That is called grain. It is supposed to be there.
    =Neal W.=

  4. #24

    Join Date
    Apr 2004
    Location
    New Zealand
    Shooter
    Multi Format
    Posts
    2,410
    Images
    4
    My 35mm camera could be set to automatically bracket 3 consecutive exposures by a user config'd amount. This combined with the fast motor drive meant I could make a significant contribution to the continuing viability of profitable film manufacture. I've never bothered to learn how to use the feature.

    OTOH with the LF my preference is to follow Ole's approach. If the negative could be significant, I like to expose 2-3 sheets the same and develop them differently.

  5. #25
    Bruce Osgood's Avatar
    Join Date
    Sep 2002
    Location
    Brooklyn, N.Y. USA
    Shooter
    Multi Format
    Posts
    2,458
    Images
    47
    It seems to me bracketing exposures is only useful if you process your own sheet film

    I have shot 35mm color roll film bracketed and taken it to local lab for 'normal' processing and the stock prints returned all look the same. There is no evidence of my bracketing in 36 images. This means to me that perhaps the 'lab' compensates for over/under exposure in their processing of normal.?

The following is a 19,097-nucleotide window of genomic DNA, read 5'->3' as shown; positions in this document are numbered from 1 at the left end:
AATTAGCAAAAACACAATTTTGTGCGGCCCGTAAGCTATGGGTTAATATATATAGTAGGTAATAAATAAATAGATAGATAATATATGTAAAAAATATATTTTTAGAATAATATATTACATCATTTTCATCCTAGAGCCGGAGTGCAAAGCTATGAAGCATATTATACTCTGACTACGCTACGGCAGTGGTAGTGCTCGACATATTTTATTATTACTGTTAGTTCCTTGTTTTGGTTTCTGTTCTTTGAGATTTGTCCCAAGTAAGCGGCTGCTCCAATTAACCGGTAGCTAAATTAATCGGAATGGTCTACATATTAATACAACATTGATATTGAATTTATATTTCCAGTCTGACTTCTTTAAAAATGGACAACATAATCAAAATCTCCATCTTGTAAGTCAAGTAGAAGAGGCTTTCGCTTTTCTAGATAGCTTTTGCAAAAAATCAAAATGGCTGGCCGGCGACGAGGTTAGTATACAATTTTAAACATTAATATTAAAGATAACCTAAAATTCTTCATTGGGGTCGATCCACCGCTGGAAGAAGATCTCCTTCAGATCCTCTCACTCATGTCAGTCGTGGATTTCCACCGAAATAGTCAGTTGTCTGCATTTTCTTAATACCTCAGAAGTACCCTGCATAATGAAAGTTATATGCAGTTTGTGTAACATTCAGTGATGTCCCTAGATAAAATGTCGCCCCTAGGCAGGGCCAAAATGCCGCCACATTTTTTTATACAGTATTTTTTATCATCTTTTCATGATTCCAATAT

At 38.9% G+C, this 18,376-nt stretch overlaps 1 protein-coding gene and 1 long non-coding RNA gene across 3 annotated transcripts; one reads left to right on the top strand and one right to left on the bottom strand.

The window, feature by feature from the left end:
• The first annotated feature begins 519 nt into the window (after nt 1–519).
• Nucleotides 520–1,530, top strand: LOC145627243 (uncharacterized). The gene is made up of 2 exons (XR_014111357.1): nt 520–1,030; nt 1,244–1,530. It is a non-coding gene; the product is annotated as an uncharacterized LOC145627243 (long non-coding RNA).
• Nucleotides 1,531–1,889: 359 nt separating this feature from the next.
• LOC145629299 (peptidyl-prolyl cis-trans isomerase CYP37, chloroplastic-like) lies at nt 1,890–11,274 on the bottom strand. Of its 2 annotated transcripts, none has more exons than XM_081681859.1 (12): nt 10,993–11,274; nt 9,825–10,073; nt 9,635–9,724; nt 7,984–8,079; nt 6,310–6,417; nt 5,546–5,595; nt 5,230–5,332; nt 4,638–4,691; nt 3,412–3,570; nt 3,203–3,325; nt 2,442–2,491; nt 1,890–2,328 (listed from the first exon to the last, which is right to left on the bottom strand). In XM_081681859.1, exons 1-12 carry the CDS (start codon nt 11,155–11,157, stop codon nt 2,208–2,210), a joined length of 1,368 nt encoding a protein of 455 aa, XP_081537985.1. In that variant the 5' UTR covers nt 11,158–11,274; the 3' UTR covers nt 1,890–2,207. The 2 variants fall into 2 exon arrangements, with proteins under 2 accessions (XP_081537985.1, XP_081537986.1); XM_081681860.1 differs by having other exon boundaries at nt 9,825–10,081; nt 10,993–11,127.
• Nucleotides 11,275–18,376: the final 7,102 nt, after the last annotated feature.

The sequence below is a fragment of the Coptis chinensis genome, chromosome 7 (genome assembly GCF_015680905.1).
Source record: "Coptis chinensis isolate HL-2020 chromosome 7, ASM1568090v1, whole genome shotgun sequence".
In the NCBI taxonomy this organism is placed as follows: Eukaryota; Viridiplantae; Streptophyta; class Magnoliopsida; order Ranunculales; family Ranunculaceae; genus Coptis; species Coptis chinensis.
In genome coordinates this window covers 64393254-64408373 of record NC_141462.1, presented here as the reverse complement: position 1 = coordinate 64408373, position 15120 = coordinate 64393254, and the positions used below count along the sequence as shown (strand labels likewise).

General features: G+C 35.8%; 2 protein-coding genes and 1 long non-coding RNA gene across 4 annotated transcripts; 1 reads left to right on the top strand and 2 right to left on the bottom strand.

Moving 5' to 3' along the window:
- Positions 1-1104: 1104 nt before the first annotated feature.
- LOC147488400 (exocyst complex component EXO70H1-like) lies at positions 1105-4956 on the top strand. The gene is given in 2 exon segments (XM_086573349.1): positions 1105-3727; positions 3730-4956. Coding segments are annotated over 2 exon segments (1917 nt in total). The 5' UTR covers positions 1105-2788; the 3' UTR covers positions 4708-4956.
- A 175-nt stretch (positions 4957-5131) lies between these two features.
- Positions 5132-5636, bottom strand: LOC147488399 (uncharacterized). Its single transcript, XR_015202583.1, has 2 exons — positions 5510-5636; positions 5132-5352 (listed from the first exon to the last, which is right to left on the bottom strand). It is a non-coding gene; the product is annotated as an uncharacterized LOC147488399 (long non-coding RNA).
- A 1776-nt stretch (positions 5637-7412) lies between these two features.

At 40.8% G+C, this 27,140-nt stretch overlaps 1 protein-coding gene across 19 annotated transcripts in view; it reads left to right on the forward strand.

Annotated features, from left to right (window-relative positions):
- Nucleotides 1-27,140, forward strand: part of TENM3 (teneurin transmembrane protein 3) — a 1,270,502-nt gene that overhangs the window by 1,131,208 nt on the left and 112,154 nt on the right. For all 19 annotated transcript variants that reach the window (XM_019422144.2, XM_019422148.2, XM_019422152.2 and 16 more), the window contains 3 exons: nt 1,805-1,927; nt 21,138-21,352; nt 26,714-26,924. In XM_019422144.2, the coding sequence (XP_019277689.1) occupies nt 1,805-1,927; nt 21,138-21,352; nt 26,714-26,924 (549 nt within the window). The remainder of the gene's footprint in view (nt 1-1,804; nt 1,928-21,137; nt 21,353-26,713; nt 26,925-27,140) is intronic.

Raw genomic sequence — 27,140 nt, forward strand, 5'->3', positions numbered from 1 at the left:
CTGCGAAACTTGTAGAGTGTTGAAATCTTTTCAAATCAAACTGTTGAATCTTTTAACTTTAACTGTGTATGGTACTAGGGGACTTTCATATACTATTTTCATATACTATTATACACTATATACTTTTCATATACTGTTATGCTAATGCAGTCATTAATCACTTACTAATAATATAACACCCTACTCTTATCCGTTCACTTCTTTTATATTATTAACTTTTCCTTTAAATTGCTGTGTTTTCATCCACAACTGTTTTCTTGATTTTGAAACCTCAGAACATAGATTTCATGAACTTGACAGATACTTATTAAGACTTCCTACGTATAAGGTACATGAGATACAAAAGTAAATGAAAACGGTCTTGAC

So I feel bracketing is only effective in the development stage of sheet film where processing compensation can be applied one neg at a time.

  6. #26

    Join Date
    Apr 2004
    Location
    New Zealand
    Shooter
    Multi Format
    Posts
    2,410
    Images
    4
    Hi Bruce, bracketing is conducive with processing your own film and printing. I know that labs often use automatic print density settings for the roll of film.

    Not so sure if this is also performed for each individual frame printed. However if it were, this could certainly reduce the differences apparant with bracketing (the tone separation and colour shifts may be less apparant without changes in density also).
    It might be worth asking the lab to print 'straight' without any exposure compensation adjustments between individual frames, to see if that makes any difference. They should be able to do this imo.

    Best, John.

  7. #27
    Loose Gravel's Avatar
    Join Date
    Feb 2003
    Location
    Santa Barbara, CA
    Posts
    921
    Images
    14